Amazon rolled out Kindle for iPhone, a free download from the iTune app store that opens up Amazon's library of 240,000 e-books to iPhone users. We installed the app on an iPhone, and found it to be a useful enhancement to the Kindle 2 experience, as well as an excellent e-reader in its own right. With its "Whispersync," it cues up your book on the page you last read on the Kindle, and gives you access to all your bookmarks and highlights, too. It's a joy to use — a swipe to the side with your finger, and one page gracefully slides to the next in that unmistakable iPhone way.
Most of the Kindle features are all there, including text sizing, table of contents, and an unexpected enhancement not on the Kindle itself: a spot of color here and there. But you can't read periodicals or newspapers on Kindle for iPhone, listen to text-to-speech, or add notes or highlights, as you can on the Kindle hardware.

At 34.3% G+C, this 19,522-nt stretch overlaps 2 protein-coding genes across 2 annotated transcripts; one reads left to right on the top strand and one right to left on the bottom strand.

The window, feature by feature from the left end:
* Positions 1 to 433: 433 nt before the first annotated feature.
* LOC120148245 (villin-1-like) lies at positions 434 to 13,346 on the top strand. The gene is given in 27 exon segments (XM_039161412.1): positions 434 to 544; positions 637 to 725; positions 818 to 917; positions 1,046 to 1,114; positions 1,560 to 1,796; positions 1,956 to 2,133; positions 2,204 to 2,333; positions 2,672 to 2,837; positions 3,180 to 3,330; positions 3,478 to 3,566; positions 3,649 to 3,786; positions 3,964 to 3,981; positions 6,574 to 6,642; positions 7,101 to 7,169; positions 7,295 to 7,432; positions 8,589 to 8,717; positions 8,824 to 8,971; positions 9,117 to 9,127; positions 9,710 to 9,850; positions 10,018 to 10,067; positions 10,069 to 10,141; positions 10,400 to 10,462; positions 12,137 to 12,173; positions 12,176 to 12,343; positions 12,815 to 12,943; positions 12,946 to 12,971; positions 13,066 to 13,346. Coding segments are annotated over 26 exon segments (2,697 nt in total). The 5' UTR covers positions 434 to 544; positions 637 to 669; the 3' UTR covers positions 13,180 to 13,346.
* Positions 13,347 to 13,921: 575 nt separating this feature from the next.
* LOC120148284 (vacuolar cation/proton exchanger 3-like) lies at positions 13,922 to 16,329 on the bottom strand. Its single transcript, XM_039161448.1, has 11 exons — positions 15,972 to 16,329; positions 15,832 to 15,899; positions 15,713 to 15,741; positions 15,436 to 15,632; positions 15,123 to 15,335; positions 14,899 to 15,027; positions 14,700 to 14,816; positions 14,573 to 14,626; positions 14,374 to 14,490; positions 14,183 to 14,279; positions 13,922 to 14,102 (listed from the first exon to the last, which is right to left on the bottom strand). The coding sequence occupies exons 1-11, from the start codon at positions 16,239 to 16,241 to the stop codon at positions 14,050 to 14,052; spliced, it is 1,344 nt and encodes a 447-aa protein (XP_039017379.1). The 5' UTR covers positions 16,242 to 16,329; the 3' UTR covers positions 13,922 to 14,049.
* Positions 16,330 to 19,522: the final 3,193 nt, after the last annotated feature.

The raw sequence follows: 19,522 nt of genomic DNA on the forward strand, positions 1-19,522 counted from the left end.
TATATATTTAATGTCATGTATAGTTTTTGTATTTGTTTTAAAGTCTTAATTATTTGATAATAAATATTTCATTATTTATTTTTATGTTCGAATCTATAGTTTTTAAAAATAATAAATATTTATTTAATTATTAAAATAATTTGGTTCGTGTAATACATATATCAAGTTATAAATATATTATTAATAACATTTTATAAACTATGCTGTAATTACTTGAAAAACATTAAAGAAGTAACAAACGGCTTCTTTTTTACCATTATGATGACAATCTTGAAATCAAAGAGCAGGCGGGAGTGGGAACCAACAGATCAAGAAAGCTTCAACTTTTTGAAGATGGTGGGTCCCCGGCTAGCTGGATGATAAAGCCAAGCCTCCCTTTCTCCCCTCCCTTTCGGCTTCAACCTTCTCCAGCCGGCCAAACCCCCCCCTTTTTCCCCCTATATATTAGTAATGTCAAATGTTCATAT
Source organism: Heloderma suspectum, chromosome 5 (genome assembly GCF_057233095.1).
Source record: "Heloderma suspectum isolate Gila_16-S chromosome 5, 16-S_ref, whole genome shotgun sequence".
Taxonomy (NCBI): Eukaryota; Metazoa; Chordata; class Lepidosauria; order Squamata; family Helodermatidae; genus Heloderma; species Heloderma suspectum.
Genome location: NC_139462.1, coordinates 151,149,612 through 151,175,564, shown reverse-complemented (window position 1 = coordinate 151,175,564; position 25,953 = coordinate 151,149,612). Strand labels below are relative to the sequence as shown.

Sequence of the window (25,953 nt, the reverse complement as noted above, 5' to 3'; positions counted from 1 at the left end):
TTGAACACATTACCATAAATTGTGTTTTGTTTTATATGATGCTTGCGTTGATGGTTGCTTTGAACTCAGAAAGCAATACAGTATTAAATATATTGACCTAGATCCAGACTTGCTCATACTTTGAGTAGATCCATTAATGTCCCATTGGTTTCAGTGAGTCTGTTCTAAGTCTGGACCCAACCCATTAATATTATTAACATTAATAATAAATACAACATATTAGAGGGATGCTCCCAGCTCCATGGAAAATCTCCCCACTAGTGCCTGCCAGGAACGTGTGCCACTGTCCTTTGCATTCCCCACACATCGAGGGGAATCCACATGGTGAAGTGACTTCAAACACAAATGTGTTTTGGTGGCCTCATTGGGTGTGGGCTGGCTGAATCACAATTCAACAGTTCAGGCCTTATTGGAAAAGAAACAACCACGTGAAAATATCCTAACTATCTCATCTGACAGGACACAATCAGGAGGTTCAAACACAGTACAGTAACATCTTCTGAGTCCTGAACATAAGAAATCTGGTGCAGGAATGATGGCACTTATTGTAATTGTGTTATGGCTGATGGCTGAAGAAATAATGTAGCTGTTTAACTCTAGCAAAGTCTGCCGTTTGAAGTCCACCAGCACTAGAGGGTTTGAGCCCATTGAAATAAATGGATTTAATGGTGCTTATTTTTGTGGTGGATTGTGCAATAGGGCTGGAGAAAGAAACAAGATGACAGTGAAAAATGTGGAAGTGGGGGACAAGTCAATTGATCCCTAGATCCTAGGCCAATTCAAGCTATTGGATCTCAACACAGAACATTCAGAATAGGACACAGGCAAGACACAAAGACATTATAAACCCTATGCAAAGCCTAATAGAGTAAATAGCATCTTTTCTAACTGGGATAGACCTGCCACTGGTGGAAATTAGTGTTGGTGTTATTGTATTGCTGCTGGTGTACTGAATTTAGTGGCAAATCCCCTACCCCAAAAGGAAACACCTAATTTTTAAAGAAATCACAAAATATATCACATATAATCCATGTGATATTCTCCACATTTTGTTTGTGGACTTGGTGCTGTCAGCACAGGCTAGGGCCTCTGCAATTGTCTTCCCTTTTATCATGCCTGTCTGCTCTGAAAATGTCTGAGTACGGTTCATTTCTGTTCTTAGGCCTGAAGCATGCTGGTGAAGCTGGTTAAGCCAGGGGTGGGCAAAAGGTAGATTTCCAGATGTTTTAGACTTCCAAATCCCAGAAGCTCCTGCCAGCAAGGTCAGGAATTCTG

This iPhone app not only enhances the Kindle, it might encourage more people to buy the E Ink reader with its much longer battery life, bigger screen and wireless book purchasing. Oh yeah, you can't buy books directly from Kindle for iPhone — you'll need to use the iPhone's Mobile Safari or a Mac or PC and then transfer the e-book over to Kindle for iPhone. Can't make it too easy, because even though Apple's apparently given up on selling books and book-reading hardware because of Steve Jobs's misguided pronouncement that "people don't read anymore" (despite statistics that show Americans reading more than ever), Apple's not stupid.